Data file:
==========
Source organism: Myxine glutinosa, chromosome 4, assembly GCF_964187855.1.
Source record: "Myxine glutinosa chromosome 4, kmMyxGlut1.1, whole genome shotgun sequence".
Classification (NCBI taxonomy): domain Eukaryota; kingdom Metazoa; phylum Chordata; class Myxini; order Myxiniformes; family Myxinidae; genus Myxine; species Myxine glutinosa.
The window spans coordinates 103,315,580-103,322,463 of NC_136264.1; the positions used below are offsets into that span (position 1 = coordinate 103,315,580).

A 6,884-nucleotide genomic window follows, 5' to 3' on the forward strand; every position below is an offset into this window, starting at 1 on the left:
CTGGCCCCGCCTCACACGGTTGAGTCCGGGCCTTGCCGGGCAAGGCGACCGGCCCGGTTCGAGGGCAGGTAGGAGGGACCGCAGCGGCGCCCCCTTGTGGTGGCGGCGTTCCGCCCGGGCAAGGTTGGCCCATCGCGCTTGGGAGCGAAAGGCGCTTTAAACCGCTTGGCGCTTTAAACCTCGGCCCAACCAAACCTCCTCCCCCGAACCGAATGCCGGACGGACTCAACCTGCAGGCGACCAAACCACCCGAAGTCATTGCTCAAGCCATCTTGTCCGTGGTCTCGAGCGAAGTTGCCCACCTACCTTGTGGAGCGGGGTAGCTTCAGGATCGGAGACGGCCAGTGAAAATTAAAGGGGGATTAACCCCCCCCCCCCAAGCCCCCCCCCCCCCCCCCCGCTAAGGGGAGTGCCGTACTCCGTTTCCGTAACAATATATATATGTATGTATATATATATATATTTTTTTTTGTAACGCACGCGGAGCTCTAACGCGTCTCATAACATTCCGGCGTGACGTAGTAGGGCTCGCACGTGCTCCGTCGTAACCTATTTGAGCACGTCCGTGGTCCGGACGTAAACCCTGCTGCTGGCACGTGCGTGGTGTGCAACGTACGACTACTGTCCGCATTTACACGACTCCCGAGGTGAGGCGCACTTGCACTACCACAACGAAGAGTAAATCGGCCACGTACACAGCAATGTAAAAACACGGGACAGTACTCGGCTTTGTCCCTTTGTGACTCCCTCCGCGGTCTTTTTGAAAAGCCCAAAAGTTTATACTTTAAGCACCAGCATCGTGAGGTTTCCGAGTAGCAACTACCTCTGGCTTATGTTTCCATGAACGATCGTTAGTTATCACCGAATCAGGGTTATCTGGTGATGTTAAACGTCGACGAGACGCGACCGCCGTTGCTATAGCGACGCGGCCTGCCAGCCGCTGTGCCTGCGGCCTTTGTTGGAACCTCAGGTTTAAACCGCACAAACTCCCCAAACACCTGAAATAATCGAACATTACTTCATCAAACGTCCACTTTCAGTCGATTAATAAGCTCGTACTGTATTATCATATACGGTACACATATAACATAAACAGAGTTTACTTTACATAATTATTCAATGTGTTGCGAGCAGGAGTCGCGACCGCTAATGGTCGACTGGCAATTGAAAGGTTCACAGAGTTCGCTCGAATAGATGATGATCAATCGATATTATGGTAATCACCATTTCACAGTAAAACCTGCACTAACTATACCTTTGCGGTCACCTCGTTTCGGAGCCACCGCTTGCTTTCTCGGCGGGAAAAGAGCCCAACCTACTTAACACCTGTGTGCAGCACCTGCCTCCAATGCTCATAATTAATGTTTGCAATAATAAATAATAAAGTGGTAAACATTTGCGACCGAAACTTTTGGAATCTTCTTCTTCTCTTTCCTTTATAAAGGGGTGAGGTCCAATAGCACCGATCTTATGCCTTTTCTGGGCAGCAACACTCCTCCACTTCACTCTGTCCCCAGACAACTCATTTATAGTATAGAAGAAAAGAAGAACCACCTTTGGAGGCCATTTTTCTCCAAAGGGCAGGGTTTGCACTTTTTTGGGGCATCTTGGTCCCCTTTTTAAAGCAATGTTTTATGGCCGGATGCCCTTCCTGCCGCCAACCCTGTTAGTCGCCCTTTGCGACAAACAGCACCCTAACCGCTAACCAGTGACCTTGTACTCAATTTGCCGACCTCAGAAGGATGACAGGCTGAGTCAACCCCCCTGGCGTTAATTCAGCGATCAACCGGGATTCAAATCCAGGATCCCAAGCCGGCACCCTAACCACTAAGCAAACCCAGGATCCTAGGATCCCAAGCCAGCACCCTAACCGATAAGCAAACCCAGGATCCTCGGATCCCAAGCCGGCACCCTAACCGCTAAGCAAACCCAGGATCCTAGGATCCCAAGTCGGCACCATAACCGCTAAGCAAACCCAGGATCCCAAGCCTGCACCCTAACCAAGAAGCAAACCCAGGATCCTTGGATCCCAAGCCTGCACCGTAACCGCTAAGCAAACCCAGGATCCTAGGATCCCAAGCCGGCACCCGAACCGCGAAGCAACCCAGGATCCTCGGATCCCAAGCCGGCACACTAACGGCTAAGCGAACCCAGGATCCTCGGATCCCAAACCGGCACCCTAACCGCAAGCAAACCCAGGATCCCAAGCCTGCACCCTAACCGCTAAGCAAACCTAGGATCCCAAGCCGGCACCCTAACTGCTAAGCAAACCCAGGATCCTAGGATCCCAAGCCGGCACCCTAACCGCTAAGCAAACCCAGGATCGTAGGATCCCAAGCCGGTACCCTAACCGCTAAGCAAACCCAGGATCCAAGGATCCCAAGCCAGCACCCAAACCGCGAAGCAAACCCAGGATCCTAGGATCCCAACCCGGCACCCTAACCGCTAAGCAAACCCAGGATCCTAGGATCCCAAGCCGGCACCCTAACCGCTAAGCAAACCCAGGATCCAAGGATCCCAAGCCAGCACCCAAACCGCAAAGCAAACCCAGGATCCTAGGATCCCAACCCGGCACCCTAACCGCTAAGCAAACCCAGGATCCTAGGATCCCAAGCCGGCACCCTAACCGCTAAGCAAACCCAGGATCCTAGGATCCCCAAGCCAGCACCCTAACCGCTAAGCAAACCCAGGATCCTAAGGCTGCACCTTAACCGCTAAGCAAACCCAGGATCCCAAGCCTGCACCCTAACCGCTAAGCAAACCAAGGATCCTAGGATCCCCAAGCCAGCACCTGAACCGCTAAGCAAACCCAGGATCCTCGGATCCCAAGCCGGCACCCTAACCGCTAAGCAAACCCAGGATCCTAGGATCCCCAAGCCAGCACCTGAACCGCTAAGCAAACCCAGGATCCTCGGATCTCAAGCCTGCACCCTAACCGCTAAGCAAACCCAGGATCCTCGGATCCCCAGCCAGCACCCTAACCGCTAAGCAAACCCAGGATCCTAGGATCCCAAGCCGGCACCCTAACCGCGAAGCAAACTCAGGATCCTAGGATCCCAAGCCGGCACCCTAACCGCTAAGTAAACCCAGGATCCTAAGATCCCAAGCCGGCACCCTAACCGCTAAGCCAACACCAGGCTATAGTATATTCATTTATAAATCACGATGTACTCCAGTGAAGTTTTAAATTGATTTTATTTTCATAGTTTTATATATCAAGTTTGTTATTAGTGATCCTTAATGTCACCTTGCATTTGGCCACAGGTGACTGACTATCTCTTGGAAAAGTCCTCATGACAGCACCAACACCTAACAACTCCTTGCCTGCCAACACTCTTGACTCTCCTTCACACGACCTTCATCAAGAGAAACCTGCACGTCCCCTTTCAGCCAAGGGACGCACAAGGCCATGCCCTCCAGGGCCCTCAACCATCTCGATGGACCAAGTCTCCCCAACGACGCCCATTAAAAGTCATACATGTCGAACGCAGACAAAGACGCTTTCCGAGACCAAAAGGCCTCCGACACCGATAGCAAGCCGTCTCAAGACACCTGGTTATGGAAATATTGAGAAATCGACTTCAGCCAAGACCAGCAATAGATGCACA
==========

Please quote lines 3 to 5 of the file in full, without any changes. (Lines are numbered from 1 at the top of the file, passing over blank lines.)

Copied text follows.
Classification (NCBI taxonomy): domain Eukaryota; kingdom Metazoa; phylum Chordata; class Myxini; order Myxiniformes; family Myxinidae; genus Myxine; species Myxine glutinosa.
The window spans coordinates 103,315,580-103,322,463 of NC_136264.1; the positions used below are offsets into that span (position 1 = coordinate 103,315,580).

A 6,884-nucleotide genomic window follows, 5' to 3' on the forward strand; every position below is an offset into this window, starting at 1 on the left: